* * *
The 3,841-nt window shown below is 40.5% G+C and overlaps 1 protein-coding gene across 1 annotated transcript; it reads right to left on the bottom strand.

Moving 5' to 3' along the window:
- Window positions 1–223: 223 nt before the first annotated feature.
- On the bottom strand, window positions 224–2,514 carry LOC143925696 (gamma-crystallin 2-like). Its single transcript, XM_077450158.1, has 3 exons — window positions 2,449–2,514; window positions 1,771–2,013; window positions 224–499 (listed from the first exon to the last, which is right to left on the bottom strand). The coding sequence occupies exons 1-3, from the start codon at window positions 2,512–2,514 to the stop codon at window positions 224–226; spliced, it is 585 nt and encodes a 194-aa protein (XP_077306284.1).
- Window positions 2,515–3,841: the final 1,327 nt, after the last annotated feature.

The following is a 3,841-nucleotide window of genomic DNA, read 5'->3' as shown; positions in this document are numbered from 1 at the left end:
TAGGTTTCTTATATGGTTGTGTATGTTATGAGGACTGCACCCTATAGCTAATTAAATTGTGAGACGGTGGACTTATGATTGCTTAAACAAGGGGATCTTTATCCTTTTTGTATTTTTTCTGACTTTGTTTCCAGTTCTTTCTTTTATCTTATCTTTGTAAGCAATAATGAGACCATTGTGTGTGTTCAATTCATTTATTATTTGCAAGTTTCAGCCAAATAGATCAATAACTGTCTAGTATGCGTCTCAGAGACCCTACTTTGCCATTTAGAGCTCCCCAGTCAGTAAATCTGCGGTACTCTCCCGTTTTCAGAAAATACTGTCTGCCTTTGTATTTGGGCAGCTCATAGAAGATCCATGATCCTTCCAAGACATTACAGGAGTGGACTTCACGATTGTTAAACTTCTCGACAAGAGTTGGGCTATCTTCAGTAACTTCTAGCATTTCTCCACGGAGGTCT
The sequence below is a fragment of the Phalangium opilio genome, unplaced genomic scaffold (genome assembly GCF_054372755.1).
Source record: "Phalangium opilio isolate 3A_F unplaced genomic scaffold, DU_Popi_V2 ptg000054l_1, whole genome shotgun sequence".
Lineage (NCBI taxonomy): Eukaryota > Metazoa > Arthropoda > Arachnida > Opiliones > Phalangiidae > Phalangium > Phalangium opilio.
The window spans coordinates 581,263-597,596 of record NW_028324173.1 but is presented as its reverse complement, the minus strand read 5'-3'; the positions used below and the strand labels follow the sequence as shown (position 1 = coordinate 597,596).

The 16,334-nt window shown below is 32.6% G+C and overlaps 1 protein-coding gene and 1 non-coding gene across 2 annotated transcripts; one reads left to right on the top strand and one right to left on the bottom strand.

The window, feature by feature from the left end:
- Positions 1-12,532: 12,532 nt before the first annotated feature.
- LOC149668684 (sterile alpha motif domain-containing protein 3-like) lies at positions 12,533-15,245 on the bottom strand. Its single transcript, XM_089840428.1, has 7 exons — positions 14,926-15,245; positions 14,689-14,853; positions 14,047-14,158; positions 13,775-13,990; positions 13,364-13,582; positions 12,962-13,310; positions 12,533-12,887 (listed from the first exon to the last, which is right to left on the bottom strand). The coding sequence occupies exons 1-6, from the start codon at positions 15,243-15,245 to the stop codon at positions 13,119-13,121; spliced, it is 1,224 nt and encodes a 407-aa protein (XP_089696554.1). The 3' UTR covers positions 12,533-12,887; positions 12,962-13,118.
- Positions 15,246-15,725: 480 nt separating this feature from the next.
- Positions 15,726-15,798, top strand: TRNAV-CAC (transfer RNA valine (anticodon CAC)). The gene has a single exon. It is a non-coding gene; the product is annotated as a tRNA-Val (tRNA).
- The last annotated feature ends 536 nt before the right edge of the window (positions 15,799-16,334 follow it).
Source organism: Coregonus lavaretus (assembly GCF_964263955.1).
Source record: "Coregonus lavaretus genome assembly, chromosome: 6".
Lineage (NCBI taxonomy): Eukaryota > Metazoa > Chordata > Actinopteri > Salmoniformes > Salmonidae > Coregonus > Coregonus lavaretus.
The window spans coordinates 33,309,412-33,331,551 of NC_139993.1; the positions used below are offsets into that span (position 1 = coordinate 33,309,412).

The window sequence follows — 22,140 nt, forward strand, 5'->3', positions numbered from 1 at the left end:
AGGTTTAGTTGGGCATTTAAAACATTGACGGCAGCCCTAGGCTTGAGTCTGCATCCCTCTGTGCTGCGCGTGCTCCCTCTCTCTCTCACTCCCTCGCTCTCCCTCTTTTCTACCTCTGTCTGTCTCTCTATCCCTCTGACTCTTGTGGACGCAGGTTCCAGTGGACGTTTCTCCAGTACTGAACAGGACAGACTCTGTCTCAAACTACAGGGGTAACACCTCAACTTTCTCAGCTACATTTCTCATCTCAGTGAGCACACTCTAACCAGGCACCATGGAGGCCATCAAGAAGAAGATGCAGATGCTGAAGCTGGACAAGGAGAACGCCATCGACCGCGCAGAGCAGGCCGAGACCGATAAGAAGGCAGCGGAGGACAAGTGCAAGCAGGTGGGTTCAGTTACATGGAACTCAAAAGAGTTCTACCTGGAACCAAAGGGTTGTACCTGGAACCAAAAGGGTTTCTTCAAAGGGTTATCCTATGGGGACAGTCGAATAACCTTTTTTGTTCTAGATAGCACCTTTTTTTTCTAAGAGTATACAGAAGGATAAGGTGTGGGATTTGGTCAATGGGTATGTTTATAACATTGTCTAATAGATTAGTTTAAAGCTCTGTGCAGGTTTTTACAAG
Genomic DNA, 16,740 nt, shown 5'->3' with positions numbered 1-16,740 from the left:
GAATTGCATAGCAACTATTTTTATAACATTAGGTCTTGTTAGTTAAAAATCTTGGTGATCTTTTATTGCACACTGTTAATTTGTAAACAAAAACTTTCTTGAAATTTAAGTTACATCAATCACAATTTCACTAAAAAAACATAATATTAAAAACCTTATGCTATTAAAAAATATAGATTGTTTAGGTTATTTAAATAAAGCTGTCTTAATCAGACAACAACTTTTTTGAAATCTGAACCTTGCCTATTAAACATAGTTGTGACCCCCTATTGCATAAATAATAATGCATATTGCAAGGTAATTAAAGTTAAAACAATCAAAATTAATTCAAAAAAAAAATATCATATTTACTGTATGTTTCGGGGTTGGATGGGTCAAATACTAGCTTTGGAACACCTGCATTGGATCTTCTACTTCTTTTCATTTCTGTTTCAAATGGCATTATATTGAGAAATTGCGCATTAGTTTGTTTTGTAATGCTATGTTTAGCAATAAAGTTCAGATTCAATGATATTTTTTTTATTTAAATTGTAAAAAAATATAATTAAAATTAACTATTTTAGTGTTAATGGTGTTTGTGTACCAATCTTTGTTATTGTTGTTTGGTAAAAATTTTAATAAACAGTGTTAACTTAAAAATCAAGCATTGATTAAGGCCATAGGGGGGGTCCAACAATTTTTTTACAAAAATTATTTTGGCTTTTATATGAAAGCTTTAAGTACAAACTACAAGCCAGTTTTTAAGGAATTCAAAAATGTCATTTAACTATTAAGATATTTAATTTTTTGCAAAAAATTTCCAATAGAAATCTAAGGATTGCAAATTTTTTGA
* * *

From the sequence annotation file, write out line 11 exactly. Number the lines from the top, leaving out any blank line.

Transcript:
The window spans coordinates 581,263-597,596 of record NW_028324173.1 but is presented as its reverse complement, the minus strand read 5'-3'; the positions used below and the strand labels follow the sequence as shown (position 1 = coordinate 597,596).